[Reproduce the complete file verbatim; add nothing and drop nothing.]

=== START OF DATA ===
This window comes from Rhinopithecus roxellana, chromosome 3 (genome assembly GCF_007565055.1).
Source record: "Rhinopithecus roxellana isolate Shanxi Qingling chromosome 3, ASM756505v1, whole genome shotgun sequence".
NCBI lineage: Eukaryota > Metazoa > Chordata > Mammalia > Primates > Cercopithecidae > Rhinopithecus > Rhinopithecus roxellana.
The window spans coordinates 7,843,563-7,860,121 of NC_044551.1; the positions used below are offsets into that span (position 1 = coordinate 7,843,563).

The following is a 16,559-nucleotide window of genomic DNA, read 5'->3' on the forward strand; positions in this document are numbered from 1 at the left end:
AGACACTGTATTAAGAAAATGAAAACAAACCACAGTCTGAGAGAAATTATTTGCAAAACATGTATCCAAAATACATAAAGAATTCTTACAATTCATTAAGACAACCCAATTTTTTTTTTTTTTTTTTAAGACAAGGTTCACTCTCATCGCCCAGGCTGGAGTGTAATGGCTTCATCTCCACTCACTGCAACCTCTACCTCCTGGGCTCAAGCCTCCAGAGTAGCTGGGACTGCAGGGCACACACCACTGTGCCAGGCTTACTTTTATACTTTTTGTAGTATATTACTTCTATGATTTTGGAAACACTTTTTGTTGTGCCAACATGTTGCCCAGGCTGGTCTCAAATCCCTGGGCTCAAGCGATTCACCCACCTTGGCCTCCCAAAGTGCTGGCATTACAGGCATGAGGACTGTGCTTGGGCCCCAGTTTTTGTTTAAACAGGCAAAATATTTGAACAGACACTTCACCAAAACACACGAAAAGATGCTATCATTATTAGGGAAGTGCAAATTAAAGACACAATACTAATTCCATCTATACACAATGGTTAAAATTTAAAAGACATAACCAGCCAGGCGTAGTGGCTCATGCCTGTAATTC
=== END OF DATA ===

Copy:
This window comes from Rhinopithecus roxellana, chromosome 3 (genome assembly GCF_007565055.1).
Source record: "Rhinopithecus roxellana isolate Shanxi Qingling chromosome 3, ASM756505v1, whole genome shotgun sequence".
NCBI lineage: Eukaryota > Metazoa > Chordata > Mammalia > Primates > Cercopithecidae > Rhinopithecus > Rhinopithecus roxellana.
The window spans coordinates 7,843,563-7,860,121 of NC_044551.1; the positions used below are offsets into that span (position 1 = coordinate 7,843,563).

The following is a 16,559-nucleotide window of genomic DNA, read 5'->3' on the forward strand; positions in this document are numbered from 1 at the left end:
AGACACTGTATTAAGAAAATGAAAACAAACCACAGTCTGAGAGAAATTATTTGCAAAACATGTATCCAAAATACATAAAGAATTCTTACAATTCATTAAGACAACCCAATTTTTTTTTTTTTTTTTTAAGACAAGGTTCACTCTCATCGCCCAGGCTGGAGTGTAATGGCTTCATCTCCACTCACTGCAACCTCTACCTCCTGGGCTCAAGCCTCCAGAGTAGCTGGGACTGCAGGGCACACACCACTGTGCCAGGCTTACTTTTATACTTTTTGTAGTATATTACTTCTATGATTTTGGAAACACTTTTTGTTGTGCCAACATGTTGCCCAGGCTGGTCTCAAATCCCTGGGCTCAAGCGATTCACCCACCTTGGCCTCCCAAAGTGCTGGCATTACAGGCATGAGGACTGTGCTTGGGCCCCAGTTTTTGTTTAAACAGGCAAAATATTTGAACAGACACTTCACCAAAACACACGAAAAGATGCTATCATTATTAGGGAAGTGCAAATTAAAGACACAATACTAATTCCATCTATACACAATGGTTAAAATTTAAAAGACATAACCAGCCAGGCGTAGTGGCTCATGCCTGTAATTC